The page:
"Women with depression during pregnancy have an increased risk of having a child with ASD [autism spectrum disorder], regardless of antidepressant use."
That was the conclusion reached by Katrina Wilcox Hagberg and colleagues  following their analysis of the UK Clinical Practice Research Datalink (CPRD). Their study was carried out as a result of the still-rumbling-on question of whether pregnancy depression or the pharmacological treatment of depression during pregnancy *might* be a risk factor for an offspring diagnosis of autism (see here and see here). As you might appreciate, it's difficult to pin down whether depression or the treatment of depression is the more important issue given that the two typically appear together.
The CPRD held here in Blighty is a mighty fine resource and has been used to examine all-manner of potentially important issues (see here and see here for some examples). Researchers looked at mums and offspring ("singleton infants") born between 1989 and 2011 totalling nearly 200,000 mother-baby pairs. They reported that: "Mothers were required to have at least 12 months of recorded history before the baby's delivery date, and the children were required to have at least 3 years follow-up after birth." Because antidepressants require a doctor's prescription in the UK, they were also able to identify those other important elements vital to this study: depression and it's antidepressant intervention or not, as well as "the timing of antidepressant use during the exposure period." Authors also report some additional analyses based on "a sibling case-control analysis of maternal pregnancy exposures in ASD cases compared to non-ASD siblings of the same mother."
Results: based on the examination of 'read codes', authors identified some 2100 children with a diagnosis of ASD. The old 4:1 male:female ratio yet again held true (see here). Taking into account being exposed to depression or not and whether exposure was treated or untreated, researchers formed their headline conclusion on pregnancy exposure to maternal depression being linked to an increased risk of offspring autism. Further: "The risk was slightly higher among women with treated depression... compared to untreated depression." The results of the sibling case-control part of their trial - "601 same-sex siblings who did not have an ASD diagnosis matched to 531 ASD cases" - also revealed that: "the risk of ASD in offspring of mothers with untreated depression was 1.18 (95% CI 0.64-2.20) and 1.53 (95% CI 0.89-2.62) for treated depression, compared to unexposed." Some further analysis looking at the timing of antidepressant exposure during pregnancy revealed that it didn't really matter when the exposure happened (i.e. which trimester).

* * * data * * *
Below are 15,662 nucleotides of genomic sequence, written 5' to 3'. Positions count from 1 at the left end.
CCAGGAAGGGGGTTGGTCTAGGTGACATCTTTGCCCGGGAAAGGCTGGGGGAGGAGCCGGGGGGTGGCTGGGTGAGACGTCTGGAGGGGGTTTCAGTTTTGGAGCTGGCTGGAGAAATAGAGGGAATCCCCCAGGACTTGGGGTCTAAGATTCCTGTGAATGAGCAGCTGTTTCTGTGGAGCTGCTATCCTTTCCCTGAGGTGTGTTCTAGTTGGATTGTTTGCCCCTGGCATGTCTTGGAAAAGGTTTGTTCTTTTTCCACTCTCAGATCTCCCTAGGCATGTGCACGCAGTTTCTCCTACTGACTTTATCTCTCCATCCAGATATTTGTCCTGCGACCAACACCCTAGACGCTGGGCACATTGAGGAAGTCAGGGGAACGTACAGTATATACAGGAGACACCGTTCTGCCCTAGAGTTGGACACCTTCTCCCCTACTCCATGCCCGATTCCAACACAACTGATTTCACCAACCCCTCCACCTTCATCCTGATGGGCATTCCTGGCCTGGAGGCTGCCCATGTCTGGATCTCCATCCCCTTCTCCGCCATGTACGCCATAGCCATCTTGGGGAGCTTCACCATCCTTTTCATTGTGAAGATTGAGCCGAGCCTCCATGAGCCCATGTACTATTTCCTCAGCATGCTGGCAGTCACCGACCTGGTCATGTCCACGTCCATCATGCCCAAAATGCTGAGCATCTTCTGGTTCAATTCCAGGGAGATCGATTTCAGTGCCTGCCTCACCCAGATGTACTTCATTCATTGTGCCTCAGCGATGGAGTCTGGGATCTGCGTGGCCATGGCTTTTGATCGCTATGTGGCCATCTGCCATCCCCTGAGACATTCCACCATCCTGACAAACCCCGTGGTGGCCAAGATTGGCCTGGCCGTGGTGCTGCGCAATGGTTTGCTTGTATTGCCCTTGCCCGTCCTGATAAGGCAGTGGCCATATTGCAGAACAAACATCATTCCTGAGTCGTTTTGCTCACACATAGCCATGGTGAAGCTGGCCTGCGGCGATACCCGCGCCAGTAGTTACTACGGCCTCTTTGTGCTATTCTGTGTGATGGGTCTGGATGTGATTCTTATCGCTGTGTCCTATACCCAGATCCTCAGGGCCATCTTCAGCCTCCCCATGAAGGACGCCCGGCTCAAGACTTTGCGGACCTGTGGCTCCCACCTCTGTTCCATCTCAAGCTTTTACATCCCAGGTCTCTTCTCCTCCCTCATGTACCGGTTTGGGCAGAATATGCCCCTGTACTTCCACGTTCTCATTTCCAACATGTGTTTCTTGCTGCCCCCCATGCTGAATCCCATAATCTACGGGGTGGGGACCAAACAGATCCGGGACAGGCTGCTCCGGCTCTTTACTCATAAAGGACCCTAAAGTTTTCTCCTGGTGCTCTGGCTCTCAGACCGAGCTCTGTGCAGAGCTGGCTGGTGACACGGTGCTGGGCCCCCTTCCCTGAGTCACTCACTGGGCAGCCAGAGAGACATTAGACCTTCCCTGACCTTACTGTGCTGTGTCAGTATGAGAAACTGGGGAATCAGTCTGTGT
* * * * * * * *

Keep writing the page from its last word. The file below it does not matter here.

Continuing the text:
Perhaps contrary to some of their findings, it's clear from some of the statements included in the Hagberg paper that the authors seem to have sided with the idea that "antidepressants are not themselves associated with the increased risk" of offspring autism. It's depression that is the important factor, and the "slight increase in risk with antidepressant use reflects differences in the underlying severity of depression." The other evidence they draw on to support their assertion is the "finding that the risk of ASD was not elevated in women who were prescribed antidepressants for other indications."
I'm not however so sure that we can be so certain about such a siding. I say that on the basis that researchers "did not evaluate the effect of antidepressant dose in this study" and: "Drug information in the CPRD covers written, but not dispensed prescriptions" so therefore they "cannot be sure that women used all the prescribed antidepressants." Their 'nested sibling case-control analysis' also revealed that: "the risk of ASD in offspring of mothers with untreated depression was 1.18 (95% CI 0.64-2.20) and 1.53 (95% CI 0.89-2.62) for treated depression, compared to unexposed." Not proof positive by any means, but interesting. I'm also inclined to direct you to other studies previously discussed on this blog, where the finger of suspicion has not rested entirely with maternal depression . Indeed, where meta-analysed data  has been more partial to the idea that prenatal exposure to certain antidepressant formulations could still be on the menu with some offspring autism risk in mind.
Obviously one has to be very careful when talking about this area of autism research. Much like when another class of important medicines used during pregnancy are talked about with 'autism risk in mind' (see here), such medicines are not typically prescribed or dispensed willy-nilly without good reason. By saying that, I feel I must repeat my oft-said caveat on this blog: no medical or clinical advice is given or intended; if in doubt, talk to your prescribing physician.
But the weight of evidence produced so far has not let antidepressant use off the research hook just yet. And drawing on data suggesting that the frequency of depression during pregnancy might be on the increase (see here), one should perhaps also suspect that this could have something - a small part at least - to do with the ever-increasing rates of autism...
 Hagberg KW. et al. Maternal depression and antidepressant use during pregnancy and the risk of autism spectrum disorder in offspring. Clinical Epidemiology. 2018; 10: 1599-1612.
 Raj D. et al. Antidepressants during pregnancy and autism in offspring: population based cohort study. BMJ. 2017; 358: j2811.
 Andalib S. et al. Maternal SSRI exposure increases the risk of autistic offspring: A meta-analysis and systematic review. Eur Psychiatry. 2017 Sep;45:161-166.